NEW DELHI (AP) — An Indian court sentenced two Hindu hard-liners to life in prison on Wednesday for triggering an explosion at a Muslim shrine in western India that killed three people and injured more than a dozen a decade ago.
The court handed the sentence to the convicts in Jaipur, the capital of Rajasthan state. A third convict in the case died after the 2007 blast, which occurred in Ajmer, a Muslim pilgrimage center in Rajasthan.
Indian news reports said two of the convicts were former preachers of the Rashtriya Swayamsevak Sangh, or National Volunteer Corps, a Hindu group that has long been accused of stoking religious hatred against Muslims. India's governing Bharatiya Janata Party is a political wing of the RSS.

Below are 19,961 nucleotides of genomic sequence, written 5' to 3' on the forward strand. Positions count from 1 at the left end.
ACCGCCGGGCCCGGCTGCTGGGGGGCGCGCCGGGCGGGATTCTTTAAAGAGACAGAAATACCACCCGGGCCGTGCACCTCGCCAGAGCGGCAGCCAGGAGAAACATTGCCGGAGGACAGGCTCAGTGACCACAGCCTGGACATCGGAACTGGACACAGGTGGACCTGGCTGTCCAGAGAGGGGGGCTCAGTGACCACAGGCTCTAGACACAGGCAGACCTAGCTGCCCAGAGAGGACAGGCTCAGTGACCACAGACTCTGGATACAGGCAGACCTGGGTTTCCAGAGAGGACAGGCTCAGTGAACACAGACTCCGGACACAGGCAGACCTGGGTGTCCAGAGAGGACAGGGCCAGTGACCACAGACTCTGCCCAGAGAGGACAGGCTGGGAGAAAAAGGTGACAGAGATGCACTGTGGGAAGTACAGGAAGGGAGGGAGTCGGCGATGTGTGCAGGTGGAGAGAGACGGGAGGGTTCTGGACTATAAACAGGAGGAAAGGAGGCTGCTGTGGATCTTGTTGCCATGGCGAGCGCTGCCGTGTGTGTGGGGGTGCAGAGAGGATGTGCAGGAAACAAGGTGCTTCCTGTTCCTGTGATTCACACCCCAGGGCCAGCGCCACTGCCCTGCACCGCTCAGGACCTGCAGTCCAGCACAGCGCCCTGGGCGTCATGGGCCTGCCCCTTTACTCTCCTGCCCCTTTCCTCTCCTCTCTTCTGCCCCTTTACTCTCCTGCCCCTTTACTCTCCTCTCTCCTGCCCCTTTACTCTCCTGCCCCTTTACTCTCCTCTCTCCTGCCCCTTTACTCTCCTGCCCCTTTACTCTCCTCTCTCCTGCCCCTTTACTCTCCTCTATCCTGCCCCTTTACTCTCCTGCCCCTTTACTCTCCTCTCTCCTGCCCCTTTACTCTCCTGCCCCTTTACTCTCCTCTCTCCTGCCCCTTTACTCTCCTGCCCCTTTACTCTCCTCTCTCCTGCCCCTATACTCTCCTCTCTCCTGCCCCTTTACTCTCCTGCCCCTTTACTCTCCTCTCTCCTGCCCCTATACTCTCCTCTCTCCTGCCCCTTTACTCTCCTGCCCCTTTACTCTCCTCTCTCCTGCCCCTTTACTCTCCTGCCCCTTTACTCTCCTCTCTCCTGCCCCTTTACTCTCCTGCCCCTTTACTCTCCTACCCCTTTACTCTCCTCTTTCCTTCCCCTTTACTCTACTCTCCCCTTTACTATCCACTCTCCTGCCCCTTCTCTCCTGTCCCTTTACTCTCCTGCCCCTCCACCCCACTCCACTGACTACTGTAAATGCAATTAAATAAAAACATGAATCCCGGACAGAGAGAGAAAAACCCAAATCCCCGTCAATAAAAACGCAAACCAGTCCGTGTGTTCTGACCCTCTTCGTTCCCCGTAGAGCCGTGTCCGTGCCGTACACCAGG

Investigators initially suspected the involvement of a Pakistan-based militant group, Lashkar-e-Taiba, but later found that RSS supporters were involved in the blast.
Muslims constitute about 14 percent of India's 1.3 billion people. While Muslim insurgents are often blamed for bombings in the country, prosecution of Hindu hard-liners for such crimes is rare.